Additionally, the nearness of Death grows if the ill person keeps his or her eyes fixed upon his or her nails or upon a wall.
Romanians also view owls as “death birds”, and their calls hold the title of being the most powerful omen for death.
It must be said here that the vast majority of Romanians severely dislike being in cramped quarters but it’s just a fact of life that they’ve all gotten used to.
Places likely to be crowded: On a related note, Romanians do not have a strong obsession with germs.
Elderly people usually pick out their burial outfits ahead of time.
Others involve unusual and inappropriate sounds that certain animals might emanate, such as when a hen crows like a cock or a dog’s howling.
For Romanians, Death is especially lurking in the shadows when a house has both a sick person and a dog residing in it, and things become especially serious if the dog keeps its head down while howling and digging near the house.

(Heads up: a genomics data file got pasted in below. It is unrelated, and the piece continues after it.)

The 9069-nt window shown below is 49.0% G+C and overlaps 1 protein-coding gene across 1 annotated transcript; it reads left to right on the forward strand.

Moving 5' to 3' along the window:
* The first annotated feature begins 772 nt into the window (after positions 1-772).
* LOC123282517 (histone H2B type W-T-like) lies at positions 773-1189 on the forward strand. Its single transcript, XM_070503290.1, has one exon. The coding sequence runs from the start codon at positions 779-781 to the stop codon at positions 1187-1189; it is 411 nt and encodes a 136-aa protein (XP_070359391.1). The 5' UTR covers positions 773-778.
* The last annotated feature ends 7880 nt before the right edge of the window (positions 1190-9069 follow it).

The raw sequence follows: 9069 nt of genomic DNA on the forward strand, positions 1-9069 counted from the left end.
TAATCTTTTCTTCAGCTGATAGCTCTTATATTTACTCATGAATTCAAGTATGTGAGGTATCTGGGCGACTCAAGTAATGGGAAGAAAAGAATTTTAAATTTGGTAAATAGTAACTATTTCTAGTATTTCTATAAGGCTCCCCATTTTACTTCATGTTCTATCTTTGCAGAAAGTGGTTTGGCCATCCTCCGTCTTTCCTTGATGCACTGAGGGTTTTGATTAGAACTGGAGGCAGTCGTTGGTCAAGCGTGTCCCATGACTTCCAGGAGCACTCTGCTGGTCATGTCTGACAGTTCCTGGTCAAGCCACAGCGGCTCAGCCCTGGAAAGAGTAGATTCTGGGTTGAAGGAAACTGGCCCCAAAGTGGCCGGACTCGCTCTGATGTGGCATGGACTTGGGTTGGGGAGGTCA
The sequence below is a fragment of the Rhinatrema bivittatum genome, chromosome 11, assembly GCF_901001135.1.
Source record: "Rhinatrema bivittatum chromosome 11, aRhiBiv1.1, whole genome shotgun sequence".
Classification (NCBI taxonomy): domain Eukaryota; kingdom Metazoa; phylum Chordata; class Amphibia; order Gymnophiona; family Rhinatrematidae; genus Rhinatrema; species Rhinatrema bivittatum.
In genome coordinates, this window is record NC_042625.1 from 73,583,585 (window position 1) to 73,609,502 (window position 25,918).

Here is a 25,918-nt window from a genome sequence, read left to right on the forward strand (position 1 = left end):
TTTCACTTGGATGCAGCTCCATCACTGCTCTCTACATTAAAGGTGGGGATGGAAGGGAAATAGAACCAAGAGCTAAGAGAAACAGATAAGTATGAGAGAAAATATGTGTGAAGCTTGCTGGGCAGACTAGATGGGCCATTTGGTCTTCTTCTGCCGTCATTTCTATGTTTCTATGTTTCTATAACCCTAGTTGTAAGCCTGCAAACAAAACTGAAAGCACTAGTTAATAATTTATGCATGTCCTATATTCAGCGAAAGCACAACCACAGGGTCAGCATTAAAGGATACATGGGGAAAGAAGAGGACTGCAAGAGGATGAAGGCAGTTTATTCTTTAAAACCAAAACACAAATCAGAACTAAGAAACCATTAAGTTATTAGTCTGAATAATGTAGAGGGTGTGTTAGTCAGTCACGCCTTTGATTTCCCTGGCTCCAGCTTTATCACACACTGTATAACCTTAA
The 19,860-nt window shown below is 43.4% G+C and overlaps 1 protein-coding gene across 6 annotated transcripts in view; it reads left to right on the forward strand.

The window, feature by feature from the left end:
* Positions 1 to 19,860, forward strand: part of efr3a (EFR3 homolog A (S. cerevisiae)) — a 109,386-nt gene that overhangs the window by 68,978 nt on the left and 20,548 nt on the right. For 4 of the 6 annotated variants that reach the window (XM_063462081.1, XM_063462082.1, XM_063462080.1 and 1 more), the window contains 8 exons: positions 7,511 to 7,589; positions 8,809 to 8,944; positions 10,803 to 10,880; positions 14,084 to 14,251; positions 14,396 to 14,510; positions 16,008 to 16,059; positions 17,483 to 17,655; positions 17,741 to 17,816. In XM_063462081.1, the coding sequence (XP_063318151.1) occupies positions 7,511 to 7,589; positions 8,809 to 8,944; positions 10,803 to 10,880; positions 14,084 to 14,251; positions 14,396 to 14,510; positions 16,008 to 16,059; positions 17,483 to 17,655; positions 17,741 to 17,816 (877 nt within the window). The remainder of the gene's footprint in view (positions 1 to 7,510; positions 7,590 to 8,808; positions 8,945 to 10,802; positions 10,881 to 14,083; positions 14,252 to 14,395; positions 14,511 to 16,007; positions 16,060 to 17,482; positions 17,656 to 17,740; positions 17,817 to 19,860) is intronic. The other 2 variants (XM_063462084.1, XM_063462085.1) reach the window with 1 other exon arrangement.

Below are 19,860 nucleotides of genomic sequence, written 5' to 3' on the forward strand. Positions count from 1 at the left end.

Since I honestly (sometimes) feel like I’ve been here forever, hearing the stories of other people helps give me a Buddhist-like “beginner’s mind” perspective on things.
One of the advantages in writing about Romanian culture is that it is so heterogeneous, meaning that most of what you will read below is applicable just about anywhere in the country.